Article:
A recent drop in carbon emissions in the U.S. could only be temporary, a new report warns.

Photo by SAUL LOEB/AFP/Getty Images

A recent drop in carbon emissions in the U.S. could only be temporary, a new report warns.

Texas will need to make big cuts in carbon emissions over the next 15 years under a mandate from the Environmental Protection Agency.  You can expect to hear complaints about the EPA rule at a two-day meeting of the House Environmental Regulations Committee starting Monday.

The federal agency and state leaders have been at odds for years and many conservatives worry that limiting carbon emission to fight climate change will hurt the economy.

But there are some in Texas who see an upside. Click the player to learn more.

As Drought Persists, Cities Look to Texas ‘Lakes’ to Answer Needs

Austin's Decker Lake is used for electricity production and recreations. But it could be re-purposed for municipal water use.

Photo by Mose Buchele

Austin's Decker Lake is used for electricity production and recreations. But it could be re-purposed for municipal water use.

The funny thing about Walter E. Long Lake: most people don’t know it exists.

The lake, tucked into a rural-feeling part of North East Austin is big, by Austin standards. It can hold more water than Austin’s two central city Lakes -Lake Austin and Lady Bird Lake- combined. It was created to host a power plant, which it’s done for for nearly 50 years. That’s how it got its other name: Decker Lake.

But Last week, Austin’s city council voted on a plan to wean Austin off Decker Power Plant electricity, opting to shutter the plant to lower citywide emissions. If that happens, the lake could serve as Austin’s a new city reservoir.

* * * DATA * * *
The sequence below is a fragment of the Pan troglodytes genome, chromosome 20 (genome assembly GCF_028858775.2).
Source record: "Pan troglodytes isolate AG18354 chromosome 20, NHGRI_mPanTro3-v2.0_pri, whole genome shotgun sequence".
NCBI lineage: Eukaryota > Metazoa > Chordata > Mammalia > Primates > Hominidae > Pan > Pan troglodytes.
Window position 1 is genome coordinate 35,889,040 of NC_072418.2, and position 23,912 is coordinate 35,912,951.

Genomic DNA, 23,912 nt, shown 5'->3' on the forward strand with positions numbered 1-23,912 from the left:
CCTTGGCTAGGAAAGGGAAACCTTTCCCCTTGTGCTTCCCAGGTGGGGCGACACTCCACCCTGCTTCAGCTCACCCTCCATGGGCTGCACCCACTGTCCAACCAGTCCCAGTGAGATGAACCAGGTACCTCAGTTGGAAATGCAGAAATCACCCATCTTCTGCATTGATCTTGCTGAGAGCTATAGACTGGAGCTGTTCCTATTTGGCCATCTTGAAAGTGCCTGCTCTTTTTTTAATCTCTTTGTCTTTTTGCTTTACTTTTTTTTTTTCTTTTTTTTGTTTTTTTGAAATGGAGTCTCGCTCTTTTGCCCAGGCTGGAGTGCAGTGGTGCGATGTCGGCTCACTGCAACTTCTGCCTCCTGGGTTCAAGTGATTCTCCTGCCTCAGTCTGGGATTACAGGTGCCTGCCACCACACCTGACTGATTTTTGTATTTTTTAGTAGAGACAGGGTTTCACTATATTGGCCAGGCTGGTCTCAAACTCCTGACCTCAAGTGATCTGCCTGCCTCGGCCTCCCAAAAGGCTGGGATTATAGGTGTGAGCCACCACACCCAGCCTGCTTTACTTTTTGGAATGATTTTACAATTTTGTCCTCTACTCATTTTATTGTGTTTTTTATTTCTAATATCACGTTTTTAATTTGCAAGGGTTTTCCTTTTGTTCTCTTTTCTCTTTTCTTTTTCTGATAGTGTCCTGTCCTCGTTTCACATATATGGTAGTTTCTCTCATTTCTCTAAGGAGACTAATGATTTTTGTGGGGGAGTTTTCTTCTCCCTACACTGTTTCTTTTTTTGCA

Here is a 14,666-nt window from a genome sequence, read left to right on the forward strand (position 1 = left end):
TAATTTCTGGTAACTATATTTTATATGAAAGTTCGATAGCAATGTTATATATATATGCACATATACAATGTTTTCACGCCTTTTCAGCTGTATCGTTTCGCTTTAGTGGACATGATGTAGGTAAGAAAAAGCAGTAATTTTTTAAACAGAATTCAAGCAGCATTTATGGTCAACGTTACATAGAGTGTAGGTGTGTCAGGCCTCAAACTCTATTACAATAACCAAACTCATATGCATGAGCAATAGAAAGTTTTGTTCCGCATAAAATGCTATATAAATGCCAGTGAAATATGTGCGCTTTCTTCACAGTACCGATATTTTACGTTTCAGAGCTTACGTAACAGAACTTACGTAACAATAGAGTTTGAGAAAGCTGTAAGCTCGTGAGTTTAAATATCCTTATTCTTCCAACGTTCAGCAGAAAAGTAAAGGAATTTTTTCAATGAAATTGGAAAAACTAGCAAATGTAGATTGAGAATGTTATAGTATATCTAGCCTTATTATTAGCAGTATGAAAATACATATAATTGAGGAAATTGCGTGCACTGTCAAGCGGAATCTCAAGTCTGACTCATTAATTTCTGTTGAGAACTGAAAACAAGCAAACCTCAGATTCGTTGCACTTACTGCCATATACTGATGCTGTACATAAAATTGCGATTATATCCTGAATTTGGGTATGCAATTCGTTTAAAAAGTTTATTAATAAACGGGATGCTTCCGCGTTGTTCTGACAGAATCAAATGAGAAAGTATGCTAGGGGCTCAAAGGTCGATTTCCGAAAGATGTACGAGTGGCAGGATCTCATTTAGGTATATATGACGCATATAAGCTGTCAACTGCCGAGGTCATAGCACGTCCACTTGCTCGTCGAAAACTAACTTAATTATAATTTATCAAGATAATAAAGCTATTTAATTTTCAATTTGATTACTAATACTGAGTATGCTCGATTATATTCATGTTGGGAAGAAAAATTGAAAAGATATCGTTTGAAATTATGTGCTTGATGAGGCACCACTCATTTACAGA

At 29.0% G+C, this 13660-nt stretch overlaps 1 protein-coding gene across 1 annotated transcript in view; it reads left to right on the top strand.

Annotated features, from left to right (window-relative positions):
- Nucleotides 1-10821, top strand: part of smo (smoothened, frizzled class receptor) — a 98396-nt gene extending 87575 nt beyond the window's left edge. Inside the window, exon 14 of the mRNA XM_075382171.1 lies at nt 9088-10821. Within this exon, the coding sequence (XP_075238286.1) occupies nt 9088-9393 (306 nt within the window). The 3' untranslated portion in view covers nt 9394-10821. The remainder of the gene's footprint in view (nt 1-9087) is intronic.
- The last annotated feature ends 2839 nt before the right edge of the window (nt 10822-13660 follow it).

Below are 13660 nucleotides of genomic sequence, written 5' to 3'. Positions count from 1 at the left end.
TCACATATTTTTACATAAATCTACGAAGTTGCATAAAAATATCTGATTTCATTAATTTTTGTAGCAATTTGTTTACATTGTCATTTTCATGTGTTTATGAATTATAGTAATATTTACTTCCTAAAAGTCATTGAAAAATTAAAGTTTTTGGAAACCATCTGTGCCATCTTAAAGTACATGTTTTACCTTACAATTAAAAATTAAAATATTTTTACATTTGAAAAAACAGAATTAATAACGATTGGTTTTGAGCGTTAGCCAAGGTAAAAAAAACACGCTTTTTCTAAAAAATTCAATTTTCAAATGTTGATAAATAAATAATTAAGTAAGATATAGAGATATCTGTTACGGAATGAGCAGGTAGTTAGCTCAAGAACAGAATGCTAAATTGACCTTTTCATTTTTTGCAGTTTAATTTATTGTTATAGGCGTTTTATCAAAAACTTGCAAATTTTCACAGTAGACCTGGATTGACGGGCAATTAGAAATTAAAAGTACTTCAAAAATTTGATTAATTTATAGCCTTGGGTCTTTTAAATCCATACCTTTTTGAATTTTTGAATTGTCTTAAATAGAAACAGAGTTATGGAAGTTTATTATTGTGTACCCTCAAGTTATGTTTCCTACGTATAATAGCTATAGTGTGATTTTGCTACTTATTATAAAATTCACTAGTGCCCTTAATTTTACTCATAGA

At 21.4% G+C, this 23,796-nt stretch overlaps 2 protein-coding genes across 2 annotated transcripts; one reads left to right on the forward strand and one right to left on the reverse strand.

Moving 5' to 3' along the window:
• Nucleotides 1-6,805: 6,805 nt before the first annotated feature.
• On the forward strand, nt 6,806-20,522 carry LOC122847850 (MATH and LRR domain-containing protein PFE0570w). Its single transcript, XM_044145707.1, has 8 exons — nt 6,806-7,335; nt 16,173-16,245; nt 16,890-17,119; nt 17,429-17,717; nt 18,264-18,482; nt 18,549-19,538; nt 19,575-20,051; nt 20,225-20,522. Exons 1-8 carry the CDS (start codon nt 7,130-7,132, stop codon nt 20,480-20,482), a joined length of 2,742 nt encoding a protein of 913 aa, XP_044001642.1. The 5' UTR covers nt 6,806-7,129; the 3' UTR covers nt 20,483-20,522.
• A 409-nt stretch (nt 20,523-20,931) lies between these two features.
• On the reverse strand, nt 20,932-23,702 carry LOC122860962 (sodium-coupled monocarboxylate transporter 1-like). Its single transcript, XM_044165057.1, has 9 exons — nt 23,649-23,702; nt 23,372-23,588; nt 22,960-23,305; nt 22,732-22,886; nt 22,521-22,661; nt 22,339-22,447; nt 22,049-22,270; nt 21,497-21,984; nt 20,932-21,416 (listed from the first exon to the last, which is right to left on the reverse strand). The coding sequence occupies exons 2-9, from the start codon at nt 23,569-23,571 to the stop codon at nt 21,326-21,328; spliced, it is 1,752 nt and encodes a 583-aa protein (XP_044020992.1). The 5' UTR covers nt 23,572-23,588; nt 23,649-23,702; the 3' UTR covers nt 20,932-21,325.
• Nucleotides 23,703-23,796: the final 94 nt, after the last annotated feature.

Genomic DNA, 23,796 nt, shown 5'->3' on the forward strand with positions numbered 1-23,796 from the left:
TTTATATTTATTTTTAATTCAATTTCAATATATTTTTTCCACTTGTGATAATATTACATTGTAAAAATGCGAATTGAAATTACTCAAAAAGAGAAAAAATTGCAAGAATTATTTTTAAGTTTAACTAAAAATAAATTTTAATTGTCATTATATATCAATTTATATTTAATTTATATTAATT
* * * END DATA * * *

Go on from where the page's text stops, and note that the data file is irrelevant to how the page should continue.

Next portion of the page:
“It’s a body of water most people don’t know about. Some people use it, you’ll see fishing boats out there on the lake,” says Sharlene Leurig, who works at Ceres, a non-profit specializing in sustainability. “But for the most part it’s the unappreciated stepchild of the lakes we have here in Austin.”

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Solar Power Shedding ‘Ugly’ Image in Houston

Jennifer Ronk with the Houston Advanced Research Center

KUHF

Jennifer Ronk with the Houston Advanced Research Center

Global demand for solar panels could soon create shortages according to Bloomberg News.

In Texas, costs for solar are dropping and the amount of power Texans now get from the sun is up over 30-percent in the past year. But while some housing developments are banning the roof-top solar panels, saying they’re unsightly, some homeowners in one Houston neighborhood can’t imagine life without solar power.

It’s the hottest part of the day in a subdivision on Houston’s northwest side. The neatly-kept streets and lawns border several rows of recently-built, two-story homes made of brick and stone. They all look similar but a few of them have one difference: solar panels.

“They don’t even notice them till we tell (visitors) we have solar panels, they’re like where,” said Velia Uballe, a stay-at-home mom.

They bought their new, solar-panel equipped house three years ago.  But while Uballe said the panels hardly stand out, what they’re saving on electricity definitely does.